The “restructuring” distraction has nevertheless been successful. Few are talking any more about how they had to learn of the Deans’ suspension of Queen’s BFA admissions from the national newspaper. No one is talking of the Dean’s own admission that he participated in a FB motion even while privately believing it to be “out of order.” Instead, FB is on the defensive. We debate in all seriousness the alarming proposition that FB’s vast membership of enfranchised faculty and students renders it subject to domination by minorities.
3. Muzzling Faculty Board
The second and still more serious aspect of the “restructuring” initiative is that of a muzzle. Restructuring FB along the lines proposed—by radically reducing its membership and “proportioning” it on the model of our Senate—would not make it a bit more representative, but is certain to render it more docile to Administration. The potential of faculty and students to challenge the autocracy of Deans would be vastly reduced if not altogether lost.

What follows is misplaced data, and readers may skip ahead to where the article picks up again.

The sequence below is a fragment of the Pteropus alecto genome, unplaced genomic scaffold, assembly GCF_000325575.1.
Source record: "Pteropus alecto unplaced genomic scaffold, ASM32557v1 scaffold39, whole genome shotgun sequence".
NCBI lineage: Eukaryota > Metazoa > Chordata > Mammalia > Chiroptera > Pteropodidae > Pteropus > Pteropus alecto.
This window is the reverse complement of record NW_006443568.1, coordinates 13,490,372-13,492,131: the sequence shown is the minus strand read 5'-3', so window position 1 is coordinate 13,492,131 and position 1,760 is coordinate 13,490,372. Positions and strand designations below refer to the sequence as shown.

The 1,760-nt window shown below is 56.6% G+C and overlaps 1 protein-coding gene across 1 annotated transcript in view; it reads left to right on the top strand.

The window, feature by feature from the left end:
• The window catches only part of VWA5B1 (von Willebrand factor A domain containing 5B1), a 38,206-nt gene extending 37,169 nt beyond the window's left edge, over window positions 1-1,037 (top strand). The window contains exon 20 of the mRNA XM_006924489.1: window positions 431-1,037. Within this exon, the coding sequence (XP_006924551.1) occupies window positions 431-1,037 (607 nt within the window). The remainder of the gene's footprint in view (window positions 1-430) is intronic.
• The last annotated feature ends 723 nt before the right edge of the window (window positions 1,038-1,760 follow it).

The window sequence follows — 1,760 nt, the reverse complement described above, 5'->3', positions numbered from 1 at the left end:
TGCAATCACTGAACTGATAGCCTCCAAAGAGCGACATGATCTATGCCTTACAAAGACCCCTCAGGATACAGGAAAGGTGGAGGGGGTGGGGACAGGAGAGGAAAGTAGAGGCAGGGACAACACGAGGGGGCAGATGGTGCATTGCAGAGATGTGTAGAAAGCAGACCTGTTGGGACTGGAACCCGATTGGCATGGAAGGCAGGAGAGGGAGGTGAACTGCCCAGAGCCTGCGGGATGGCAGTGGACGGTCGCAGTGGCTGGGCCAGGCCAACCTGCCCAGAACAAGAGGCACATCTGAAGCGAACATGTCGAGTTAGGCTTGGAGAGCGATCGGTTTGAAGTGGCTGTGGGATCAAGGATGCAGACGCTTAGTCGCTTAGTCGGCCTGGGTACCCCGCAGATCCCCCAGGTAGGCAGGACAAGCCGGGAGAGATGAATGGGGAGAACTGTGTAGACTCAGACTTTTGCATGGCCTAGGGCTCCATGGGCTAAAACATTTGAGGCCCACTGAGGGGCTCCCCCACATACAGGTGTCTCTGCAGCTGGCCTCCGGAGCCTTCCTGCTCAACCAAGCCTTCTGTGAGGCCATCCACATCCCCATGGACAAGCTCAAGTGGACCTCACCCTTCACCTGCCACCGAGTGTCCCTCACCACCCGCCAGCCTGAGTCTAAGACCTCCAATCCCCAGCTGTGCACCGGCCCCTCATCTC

3a. Why it’s not needed
To begin with, it must be seen that all the concerns that have been cited as excuses for restructuring FB can be addressed in less radical and less compromising ways. In promoting “restructuring,” Associate Dean Lemieux has focused attention on quorum and on the danger of motions from the floor being passed by minorities. Jordan Morelli has responded ably to the concerns about quorum; as he points out, small quorums are common in legislative bodies, and are not inappropriate when membership is so open that hundreds may, if they so wish, show up and vote at any meeting. As he also points out, FB’s Procedures Committee is even now working on a revision of by-law 17 (Notices of Motion). Finally, he reminds us that any motion that appears, on reflection, to have been hasty or misrepresentative, can be revoked by means described in Bourinot’s Rules. Thus “the current rules of FB provide for the remedy” to all real concerns about unrepresentative motions, without imposing any restriction upon FB’s membership.
3b. Keep your eyes on the right balance